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Former CDC director Dr. Tom Frieden on the challenges of tackling the flu

Were we under-prepared for this flu season?
Could we have been better prepared for this flu season? 03:49

Forty-eight states are reporting widespread flu activity and hospitalizations are higher than any other year since the CDC began keeping track. Dr. Tom Frieden, former director of the Centers for Disease Control and Prevention, told "CBS This Morning" that while we've known for some time this season's flu strain could be hard on vulnerable populations like the young and the old, the "only thing predictable about flu is it's unpredictable."

Adding to the threat is that this year's vaccine "doesn't appear to be working as well as we would like," Frieden said.

A company in Japan says it has developed an antiviral treatment that kills the flu in a day, but Frieden is skeptical. "I'll believe it when I see rigorous studies that show it," he said.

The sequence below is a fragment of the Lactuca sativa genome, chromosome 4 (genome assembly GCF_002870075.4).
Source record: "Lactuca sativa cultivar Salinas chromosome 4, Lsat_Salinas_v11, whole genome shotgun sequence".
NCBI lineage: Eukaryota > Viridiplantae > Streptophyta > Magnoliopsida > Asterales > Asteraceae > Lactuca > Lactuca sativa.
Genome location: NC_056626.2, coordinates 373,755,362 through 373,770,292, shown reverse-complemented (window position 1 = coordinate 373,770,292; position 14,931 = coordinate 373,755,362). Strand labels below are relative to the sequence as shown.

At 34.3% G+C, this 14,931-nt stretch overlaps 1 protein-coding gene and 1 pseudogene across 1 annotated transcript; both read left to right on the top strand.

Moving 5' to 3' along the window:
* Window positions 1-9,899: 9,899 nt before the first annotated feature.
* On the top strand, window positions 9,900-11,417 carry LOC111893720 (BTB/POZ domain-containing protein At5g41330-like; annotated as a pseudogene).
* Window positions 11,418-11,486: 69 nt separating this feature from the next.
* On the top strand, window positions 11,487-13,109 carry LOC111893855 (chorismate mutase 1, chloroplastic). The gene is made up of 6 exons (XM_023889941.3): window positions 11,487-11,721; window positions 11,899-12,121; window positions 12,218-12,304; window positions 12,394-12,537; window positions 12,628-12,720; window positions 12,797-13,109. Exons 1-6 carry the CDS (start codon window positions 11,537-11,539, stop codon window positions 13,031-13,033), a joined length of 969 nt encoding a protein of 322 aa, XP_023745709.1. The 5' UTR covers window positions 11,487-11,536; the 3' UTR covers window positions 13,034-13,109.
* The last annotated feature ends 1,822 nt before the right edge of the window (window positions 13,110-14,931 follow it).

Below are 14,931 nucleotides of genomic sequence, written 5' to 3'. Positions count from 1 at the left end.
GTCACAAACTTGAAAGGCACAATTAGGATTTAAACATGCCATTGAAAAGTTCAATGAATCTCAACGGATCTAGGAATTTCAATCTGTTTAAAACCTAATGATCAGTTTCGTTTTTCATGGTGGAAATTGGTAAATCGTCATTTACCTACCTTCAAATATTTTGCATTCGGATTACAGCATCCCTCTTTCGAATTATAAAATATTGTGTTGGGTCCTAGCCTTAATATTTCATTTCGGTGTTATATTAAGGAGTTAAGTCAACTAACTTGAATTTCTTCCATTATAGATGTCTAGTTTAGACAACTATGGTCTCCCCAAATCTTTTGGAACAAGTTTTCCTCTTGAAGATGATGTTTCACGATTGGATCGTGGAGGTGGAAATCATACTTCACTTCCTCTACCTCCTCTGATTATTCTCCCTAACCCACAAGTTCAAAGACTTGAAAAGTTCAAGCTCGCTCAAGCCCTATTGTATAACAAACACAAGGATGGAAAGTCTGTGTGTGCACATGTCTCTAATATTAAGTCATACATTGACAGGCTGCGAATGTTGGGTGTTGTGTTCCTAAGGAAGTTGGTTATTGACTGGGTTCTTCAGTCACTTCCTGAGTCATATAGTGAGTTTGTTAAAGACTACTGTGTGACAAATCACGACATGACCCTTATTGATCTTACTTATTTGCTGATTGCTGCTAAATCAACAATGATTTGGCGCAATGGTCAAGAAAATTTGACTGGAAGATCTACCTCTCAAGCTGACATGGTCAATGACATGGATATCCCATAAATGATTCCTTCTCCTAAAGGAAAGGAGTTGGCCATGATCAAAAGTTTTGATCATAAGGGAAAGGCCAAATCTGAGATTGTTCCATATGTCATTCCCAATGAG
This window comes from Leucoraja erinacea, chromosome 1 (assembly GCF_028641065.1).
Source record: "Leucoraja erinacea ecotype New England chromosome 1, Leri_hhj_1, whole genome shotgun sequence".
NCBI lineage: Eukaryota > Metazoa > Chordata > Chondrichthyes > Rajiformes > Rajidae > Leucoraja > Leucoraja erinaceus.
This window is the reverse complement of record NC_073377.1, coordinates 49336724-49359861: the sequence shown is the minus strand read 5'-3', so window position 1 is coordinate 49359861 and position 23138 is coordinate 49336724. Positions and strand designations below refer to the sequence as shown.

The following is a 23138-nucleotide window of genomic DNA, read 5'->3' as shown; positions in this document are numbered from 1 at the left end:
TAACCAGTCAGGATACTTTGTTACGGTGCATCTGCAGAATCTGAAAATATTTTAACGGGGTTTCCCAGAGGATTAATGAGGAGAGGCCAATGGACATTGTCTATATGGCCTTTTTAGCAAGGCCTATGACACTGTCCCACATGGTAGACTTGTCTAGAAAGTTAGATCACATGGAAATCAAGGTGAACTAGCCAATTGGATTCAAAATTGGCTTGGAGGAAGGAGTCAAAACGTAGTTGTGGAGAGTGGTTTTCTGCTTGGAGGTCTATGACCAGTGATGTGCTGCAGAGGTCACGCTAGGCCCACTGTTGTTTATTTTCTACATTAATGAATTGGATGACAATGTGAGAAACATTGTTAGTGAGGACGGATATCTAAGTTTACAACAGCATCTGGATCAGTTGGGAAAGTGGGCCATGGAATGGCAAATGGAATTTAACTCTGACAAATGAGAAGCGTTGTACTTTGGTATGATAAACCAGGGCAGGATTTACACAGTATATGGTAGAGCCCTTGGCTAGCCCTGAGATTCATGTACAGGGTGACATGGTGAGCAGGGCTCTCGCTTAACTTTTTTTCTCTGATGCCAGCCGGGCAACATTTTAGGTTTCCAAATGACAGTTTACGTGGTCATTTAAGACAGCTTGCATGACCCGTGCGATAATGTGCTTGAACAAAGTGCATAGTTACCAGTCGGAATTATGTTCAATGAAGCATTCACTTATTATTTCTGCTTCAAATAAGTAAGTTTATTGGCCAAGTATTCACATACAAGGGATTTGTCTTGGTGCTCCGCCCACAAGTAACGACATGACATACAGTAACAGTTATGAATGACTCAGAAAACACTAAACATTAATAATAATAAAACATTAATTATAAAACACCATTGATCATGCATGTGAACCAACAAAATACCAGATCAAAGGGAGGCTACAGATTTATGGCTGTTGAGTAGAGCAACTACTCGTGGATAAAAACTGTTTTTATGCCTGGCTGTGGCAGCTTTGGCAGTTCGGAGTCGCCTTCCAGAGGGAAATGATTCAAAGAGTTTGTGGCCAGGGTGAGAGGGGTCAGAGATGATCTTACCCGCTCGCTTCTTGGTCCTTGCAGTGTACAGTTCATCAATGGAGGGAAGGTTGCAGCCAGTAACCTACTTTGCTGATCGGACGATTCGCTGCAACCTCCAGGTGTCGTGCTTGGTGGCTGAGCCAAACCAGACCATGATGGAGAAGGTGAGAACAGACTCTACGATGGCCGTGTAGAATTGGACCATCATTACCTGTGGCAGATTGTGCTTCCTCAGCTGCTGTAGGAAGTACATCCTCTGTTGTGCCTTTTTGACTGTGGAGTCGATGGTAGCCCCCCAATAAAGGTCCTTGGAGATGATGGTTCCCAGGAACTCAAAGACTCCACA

Frieden, who is now the CEO of Resolve to Save Lives, a nonprofit that focuses on preventing epidemics, says this year's flu season, while worse than expected, didn't totally catch us off guard.

"We expect that when it's this type of flu strain it's gonna be a tough year for flu and that's one of the real challenges," he said. "We're still at the peak of flu season. It'll be a few more weeks or months until flu season recedes for this year."

Historically severe flu season may not have reached its peak 05:25

In terms of how to combat the problem in the long run, Frieden said a universal vaccine is necessary but could still be a decade or more away.

"There are things that we can do in the interim to figure out which vaccines work better. There are now cell-based vaccines, high-dose vaccines…. We don't know if any of those are better but we should rigorously study that so we can know and have the best products."

For those reasons, Frieden feels it's imperative that CDC funding not be cut back.

"That's why I'm so concerned that the administration proposed a 20 percent cut in the CDC's budget just earlier this week. That would bring CDC's budget back to nearly 15, 20 years ago — when 'Finding Nemo' was released. This is not the way to protect Americans. It risks more cancer, more outbreaks, less safe Americans." 

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